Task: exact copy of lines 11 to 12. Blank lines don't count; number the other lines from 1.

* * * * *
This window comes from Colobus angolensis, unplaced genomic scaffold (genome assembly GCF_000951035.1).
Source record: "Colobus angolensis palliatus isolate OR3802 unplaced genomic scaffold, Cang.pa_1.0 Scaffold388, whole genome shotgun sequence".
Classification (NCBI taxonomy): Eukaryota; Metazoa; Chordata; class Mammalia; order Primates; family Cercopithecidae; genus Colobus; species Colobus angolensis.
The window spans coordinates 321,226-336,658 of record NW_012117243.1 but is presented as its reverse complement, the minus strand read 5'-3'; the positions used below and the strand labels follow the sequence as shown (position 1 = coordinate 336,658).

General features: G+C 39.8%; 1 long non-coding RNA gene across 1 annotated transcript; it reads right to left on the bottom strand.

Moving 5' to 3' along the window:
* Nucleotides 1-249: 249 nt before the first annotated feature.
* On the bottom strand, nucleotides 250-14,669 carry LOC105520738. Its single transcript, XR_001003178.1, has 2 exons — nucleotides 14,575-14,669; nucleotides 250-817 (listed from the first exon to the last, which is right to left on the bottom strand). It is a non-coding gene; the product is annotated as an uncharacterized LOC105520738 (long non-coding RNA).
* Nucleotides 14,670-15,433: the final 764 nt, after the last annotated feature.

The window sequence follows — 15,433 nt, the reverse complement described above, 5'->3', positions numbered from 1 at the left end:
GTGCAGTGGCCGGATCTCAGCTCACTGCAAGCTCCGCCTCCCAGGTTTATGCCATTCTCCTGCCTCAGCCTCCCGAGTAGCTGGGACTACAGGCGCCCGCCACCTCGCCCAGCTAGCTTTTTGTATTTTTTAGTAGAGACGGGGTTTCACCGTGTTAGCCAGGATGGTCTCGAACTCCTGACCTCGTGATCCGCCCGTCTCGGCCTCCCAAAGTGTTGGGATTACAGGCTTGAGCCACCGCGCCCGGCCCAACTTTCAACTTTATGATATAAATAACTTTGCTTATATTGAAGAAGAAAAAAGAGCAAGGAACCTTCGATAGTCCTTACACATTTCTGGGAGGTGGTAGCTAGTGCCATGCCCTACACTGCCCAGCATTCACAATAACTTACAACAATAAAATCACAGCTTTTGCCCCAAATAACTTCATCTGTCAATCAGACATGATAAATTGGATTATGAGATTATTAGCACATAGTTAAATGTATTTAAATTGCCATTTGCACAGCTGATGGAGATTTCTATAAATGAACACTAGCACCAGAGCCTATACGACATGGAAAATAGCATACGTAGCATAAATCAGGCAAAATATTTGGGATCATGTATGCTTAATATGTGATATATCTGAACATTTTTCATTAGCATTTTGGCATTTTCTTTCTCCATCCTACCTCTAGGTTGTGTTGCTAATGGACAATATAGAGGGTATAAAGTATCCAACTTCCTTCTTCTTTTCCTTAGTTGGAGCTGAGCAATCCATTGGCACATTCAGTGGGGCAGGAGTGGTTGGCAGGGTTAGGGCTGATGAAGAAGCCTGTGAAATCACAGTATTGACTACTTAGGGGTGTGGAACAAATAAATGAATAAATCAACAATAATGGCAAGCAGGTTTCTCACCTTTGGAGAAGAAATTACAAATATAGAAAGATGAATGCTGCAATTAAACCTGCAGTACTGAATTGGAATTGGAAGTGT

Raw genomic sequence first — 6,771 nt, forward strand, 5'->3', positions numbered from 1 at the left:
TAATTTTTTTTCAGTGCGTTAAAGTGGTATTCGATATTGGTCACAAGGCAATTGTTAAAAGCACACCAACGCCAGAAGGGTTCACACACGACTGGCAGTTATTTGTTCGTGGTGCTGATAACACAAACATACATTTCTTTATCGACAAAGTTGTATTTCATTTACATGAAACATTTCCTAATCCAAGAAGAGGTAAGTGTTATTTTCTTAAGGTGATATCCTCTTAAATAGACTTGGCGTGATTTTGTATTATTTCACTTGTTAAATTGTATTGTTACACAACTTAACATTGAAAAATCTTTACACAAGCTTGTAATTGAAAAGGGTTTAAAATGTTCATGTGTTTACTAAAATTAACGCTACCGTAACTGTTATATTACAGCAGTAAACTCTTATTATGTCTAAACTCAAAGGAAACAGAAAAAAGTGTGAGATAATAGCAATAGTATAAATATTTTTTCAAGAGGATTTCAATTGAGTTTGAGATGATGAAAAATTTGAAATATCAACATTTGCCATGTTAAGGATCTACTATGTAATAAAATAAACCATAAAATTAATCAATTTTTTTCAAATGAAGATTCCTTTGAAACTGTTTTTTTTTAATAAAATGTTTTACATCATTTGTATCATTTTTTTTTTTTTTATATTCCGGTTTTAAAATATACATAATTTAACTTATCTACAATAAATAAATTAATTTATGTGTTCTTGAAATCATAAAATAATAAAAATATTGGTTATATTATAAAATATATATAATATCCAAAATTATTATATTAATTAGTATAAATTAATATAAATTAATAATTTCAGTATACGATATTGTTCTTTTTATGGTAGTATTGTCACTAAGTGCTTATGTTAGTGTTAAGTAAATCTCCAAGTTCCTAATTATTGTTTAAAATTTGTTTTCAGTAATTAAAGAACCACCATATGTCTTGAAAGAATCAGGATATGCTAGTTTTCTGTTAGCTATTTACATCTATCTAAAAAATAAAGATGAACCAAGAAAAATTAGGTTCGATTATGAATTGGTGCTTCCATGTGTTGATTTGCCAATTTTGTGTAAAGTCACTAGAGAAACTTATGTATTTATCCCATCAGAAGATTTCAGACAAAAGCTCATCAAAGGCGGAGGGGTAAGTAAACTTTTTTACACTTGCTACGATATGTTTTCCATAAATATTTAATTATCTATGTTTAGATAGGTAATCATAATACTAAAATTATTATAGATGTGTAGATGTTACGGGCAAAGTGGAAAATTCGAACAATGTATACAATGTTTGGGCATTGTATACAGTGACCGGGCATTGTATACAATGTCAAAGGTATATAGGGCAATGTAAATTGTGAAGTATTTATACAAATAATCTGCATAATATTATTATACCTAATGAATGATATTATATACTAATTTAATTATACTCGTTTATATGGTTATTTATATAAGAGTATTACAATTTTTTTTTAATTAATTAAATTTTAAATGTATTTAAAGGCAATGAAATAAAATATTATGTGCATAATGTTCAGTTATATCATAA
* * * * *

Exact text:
GTGCAGTGGCCGGATCTCAGCTCACTGCAAGCTCCGCCTCCCAGGTTTATGCCATTCTCCTGCCTCAGCCTCCCGAGTAGCTGGGACTACAGGCGCCCGCCACCTCGCCCAGCTAGCTTTTTGTATTTTTTAGTAGAGACGGGGTTTCACCGTGTTAGCCAGGATGGTCTCGAACTCCTGACCTCGTGATCCGCCCGTCTCGGCCTCCCAAAGTGTTGGGATTACAGGCTTGAGCCACCGCGCCCGGCCCAACTTTCAACTTTATGATATAAATAACTTTGCTTATATTGAAGAAGAAAAAAGAGCAAGGAACCTTCGATAGTCCTTACACATTTCTGGGAGGTGGTAGCTAGTGCCATGCCCTACACTGCCCAGCATTCACAATAACTTACAACAATAAAATCACAGCTTTTGCCCCAAATAACTTCATCTGTCAATCAGACATGATAAATTGGATTATGAGATTATTAGCACATAGTTAAATGTATTTAAATTGCCATTTGCACAGCTGATGGAGATTTCTATAAATGAACACTAGCACCAGAGCCTATACGACATGGAAAATAGCATACGTAGCATAAATCAGGCAAAATATTTGGGATCATGTATGCTTAATATGTGATATATCTGAACATTTTTCATTAGCATTTTGGCATTTTCTTTCTCCATCCTACCTCTAGGTTGTGTTGCTAATGGACAATATAGAGGGTATAAAGTATCCAACTTCCTTCTTCTTTTCCTTAGTTGGAGCTGAGCAATCCATTGGCACATTCAGTGGGGCAGGAGTGGTTGGCAGGGTTAGGGCTGATGAAGAAGCCTGTGAAATCACAGTATTGACTACTTAGGGGTGTGGAACAAATAAATGAATAAATCAACAATAATGGCAAGCAGGTTTCTCACCTTTGGAGAAGAAATTACAAATATAGAAAGATGAATGCTGCAATTAAACCTGCAGTACTGAATTGGAATTGGAAGTGT

Raw genomic sequence first — 6,771 nt, forward strand, 5'->3', positions numbered from 1 at the left: